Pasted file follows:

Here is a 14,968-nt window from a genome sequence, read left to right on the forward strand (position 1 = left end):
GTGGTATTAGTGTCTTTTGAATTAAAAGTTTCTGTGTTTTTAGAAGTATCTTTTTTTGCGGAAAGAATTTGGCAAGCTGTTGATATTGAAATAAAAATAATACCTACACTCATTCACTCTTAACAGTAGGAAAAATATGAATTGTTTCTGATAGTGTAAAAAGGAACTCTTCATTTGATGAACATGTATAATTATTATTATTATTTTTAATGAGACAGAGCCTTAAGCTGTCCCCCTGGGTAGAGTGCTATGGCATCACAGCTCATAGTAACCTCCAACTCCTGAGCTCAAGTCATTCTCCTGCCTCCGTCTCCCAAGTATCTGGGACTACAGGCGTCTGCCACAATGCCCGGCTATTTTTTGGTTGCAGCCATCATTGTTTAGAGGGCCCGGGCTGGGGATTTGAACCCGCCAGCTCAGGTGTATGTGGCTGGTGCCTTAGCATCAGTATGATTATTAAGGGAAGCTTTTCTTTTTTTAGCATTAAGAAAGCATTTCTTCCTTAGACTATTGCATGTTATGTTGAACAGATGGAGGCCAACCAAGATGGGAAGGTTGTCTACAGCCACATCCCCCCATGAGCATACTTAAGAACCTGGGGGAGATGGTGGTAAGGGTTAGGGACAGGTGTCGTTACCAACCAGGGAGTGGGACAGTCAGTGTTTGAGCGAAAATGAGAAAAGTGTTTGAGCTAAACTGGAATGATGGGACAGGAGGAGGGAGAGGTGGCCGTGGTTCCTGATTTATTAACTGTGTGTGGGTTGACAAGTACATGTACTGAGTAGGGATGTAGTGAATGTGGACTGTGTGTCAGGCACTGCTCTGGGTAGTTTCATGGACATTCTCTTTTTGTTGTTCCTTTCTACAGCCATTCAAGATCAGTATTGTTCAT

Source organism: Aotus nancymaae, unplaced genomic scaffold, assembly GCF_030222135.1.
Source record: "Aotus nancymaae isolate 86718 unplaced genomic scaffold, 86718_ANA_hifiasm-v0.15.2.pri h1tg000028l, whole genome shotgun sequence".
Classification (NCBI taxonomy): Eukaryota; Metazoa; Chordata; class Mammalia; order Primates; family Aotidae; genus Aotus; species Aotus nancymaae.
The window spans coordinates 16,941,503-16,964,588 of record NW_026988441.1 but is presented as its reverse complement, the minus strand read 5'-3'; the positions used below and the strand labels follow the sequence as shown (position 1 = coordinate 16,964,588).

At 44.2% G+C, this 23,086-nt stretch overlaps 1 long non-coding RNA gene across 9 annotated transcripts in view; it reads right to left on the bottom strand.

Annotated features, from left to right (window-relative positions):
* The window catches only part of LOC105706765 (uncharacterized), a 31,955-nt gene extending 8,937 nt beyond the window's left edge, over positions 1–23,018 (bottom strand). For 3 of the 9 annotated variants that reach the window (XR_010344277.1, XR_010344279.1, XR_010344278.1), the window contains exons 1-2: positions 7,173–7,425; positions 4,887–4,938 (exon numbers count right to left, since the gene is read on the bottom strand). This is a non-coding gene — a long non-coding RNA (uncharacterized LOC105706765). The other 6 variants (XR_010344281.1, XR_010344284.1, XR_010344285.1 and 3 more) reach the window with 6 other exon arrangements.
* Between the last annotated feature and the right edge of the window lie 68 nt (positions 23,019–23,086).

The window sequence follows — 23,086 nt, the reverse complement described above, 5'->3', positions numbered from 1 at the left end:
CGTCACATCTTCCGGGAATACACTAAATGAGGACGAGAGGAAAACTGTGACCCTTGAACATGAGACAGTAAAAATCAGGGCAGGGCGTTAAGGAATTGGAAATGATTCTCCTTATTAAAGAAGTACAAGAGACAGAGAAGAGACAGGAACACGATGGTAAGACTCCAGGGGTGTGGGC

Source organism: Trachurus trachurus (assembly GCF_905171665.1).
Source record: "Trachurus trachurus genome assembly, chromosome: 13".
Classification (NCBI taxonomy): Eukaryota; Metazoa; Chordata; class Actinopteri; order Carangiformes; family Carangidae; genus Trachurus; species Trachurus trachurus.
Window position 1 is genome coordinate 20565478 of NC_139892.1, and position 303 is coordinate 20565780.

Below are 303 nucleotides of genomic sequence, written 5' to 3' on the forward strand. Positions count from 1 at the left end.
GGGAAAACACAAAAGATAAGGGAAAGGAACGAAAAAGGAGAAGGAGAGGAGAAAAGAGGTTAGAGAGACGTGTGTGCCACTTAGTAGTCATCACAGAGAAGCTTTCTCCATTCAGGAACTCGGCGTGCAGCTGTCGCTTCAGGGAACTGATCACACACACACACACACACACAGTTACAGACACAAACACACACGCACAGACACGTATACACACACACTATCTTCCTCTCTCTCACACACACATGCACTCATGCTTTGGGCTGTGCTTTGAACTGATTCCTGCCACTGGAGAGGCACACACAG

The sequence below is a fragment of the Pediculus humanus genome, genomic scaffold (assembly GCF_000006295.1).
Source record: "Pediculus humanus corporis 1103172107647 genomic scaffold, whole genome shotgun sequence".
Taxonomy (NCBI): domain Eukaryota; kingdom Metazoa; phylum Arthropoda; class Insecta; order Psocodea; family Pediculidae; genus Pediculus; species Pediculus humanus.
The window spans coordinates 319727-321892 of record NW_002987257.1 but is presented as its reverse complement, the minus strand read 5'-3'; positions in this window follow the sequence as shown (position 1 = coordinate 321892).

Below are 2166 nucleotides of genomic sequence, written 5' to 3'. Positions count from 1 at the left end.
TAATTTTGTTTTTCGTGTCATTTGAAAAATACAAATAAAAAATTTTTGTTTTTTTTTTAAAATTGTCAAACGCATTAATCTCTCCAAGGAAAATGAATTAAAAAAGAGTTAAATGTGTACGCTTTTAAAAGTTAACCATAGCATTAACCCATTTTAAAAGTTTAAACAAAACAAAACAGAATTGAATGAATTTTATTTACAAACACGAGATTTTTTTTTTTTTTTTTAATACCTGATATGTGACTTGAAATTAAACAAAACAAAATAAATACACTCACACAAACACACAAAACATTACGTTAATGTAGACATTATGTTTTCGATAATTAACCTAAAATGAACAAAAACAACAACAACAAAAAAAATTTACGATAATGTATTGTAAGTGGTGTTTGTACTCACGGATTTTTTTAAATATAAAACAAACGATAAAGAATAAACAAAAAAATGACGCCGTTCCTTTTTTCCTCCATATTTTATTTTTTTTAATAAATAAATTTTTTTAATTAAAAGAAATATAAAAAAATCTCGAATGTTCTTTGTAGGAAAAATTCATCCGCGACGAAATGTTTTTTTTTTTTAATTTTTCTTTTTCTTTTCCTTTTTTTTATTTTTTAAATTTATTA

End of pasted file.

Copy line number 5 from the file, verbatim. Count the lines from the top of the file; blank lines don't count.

Classification (NCBI taxonomy): Eukaryota; Metazoa; Chordata; class Mammalia; order Primates; family Aotidae; genus Aotus; species Aotus nancymaae.